Giving back to communities is the CDCR way. In addition to Courage Worldwide, prisons and CDCR divisions throughout the state raise funds and volunteer for charity all year long, from Special Olympics and veterans’ organizations to youth sports, schools, families in need and, arts organizations and more.

If coordinating a gigantic community event wasn’t enough, Hershberger is also able to provide sex-trafficking awareness training, both at events like the triathlon and to smaller groups. She has spoken around California, and has traveled to Montana, Oregon and Idaho to teach others about awareness, identifying victims, and how to safely take action. Each year, she holds the “Not In My City, Not In My State” event, featuring guest speakers from Courage Worldwide, the FBI, lawmakers and other service organizations. Hundreds attend the educational event each year.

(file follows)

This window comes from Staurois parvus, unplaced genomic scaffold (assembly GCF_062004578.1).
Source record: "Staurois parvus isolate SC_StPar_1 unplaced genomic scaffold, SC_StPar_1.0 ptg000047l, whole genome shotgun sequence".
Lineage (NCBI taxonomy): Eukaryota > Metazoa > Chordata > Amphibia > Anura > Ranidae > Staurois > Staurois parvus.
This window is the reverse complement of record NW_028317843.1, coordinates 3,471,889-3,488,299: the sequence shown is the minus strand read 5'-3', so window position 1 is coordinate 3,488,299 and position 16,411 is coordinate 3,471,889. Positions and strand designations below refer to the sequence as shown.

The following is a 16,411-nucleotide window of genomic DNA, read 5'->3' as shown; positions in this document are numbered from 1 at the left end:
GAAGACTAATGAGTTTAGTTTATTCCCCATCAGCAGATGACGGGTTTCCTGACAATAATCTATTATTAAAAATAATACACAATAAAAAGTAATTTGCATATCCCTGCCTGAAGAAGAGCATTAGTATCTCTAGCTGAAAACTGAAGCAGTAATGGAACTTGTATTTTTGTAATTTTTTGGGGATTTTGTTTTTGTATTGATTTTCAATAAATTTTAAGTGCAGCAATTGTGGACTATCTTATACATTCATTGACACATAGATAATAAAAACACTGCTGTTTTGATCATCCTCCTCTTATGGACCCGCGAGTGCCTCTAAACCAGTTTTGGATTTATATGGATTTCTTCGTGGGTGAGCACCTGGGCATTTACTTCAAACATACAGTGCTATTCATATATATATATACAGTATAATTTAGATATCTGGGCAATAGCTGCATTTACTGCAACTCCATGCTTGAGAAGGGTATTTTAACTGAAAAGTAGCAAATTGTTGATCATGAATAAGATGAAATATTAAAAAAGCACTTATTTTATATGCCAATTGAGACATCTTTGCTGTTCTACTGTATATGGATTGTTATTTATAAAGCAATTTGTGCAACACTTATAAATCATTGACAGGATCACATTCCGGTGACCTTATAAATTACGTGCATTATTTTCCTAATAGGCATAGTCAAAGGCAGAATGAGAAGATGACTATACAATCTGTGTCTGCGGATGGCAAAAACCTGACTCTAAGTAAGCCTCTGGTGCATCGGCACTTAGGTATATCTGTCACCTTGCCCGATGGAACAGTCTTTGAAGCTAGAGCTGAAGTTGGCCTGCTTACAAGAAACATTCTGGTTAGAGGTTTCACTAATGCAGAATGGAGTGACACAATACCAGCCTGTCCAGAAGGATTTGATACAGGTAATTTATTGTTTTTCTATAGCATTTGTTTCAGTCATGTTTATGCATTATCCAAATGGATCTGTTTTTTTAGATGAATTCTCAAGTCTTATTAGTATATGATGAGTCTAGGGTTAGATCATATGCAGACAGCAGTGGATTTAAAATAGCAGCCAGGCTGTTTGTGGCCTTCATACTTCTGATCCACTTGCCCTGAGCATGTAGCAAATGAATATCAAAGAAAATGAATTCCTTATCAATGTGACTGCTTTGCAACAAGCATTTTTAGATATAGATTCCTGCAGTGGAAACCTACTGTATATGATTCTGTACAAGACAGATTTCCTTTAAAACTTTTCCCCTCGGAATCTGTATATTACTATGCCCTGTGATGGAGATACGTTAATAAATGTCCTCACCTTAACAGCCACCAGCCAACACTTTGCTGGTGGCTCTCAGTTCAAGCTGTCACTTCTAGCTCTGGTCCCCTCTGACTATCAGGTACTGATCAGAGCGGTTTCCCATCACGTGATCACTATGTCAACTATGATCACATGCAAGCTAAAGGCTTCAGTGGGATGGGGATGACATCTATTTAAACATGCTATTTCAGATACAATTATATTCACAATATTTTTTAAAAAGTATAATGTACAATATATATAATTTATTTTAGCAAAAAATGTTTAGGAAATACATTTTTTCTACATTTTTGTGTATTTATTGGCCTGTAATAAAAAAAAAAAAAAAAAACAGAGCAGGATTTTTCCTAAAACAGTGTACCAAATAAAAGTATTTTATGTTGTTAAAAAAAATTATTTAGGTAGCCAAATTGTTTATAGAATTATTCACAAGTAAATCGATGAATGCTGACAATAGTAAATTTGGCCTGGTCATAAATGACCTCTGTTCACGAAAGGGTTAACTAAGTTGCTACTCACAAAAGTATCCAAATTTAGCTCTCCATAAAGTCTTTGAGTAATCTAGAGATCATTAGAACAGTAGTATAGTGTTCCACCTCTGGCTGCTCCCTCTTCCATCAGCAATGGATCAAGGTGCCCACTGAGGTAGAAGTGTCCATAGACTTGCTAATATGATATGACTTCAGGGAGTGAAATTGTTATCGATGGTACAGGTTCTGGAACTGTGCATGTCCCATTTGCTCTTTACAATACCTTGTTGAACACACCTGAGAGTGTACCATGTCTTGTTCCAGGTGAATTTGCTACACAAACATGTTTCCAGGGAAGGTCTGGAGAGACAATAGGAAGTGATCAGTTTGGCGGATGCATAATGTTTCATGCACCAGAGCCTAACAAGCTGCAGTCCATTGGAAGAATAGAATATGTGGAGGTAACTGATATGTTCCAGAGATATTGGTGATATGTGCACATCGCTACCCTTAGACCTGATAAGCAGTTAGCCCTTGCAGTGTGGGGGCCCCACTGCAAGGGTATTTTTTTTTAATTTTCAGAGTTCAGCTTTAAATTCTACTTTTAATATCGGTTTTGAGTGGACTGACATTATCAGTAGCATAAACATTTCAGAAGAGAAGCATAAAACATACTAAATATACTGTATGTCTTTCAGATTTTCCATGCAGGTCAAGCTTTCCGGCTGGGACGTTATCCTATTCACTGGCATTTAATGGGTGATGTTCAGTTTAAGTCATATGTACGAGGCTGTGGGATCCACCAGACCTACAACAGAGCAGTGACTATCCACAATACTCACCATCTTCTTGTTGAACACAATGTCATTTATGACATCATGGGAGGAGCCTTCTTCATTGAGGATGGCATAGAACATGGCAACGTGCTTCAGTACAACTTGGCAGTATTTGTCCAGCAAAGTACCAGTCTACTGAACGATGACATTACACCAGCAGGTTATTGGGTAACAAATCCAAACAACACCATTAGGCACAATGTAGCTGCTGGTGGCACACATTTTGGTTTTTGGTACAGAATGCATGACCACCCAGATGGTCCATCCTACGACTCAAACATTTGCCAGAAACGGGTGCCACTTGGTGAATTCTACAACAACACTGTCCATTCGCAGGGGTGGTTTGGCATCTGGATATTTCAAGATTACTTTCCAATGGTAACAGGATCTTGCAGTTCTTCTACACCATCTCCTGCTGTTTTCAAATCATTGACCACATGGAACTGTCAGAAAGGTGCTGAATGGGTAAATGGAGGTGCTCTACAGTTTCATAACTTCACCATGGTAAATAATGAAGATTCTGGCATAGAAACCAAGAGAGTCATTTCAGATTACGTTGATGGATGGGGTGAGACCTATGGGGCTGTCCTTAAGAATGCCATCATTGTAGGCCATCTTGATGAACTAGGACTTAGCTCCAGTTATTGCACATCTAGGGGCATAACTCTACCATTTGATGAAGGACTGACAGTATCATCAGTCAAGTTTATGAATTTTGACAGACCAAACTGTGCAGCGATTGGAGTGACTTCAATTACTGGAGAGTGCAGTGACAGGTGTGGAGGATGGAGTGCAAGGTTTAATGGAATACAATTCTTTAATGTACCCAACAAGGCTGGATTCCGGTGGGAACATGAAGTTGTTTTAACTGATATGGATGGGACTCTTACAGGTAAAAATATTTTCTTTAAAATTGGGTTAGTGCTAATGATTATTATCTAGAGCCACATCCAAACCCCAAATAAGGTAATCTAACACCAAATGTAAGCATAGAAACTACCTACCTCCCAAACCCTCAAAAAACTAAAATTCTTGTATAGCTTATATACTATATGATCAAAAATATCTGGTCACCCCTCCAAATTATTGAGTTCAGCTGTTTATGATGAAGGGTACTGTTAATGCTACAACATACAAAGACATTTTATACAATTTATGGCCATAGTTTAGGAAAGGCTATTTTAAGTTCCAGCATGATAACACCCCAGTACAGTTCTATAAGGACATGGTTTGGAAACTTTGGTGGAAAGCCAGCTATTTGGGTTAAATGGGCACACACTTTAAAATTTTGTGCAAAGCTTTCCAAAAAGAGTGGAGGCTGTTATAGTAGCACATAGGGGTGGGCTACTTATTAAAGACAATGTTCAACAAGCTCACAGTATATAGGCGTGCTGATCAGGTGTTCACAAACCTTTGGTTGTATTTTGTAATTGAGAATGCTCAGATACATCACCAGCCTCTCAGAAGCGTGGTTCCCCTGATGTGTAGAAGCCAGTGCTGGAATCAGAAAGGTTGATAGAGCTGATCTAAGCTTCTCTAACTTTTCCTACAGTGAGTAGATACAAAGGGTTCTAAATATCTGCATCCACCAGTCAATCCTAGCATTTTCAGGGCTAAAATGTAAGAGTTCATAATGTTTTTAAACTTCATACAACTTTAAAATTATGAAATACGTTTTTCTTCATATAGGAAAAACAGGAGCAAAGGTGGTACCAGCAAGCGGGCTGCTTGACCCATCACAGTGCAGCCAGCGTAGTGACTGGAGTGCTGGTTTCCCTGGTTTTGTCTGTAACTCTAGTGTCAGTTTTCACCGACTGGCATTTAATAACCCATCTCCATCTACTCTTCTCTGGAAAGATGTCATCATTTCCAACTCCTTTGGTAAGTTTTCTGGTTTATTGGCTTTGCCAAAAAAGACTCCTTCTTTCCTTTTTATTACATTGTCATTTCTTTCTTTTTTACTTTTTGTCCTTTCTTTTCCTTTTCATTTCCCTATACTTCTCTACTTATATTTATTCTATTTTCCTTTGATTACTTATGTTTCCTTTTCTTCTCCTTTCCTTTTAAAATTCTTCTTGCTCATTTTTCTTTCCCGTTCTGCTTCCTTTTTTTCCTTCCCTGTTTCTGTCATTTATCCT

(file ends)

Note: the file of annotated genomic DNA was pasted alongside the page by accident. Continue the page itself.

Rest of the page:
“I knew our county would want to act and make a difference, and they have indeed stepped up and out to end human trafficking,” Hershberger said. “If you were to ask why people from a rural part of California are fighting to end human trafficking, they would tell you we are officers, parents and community members, and no child will be hurt on our watch.”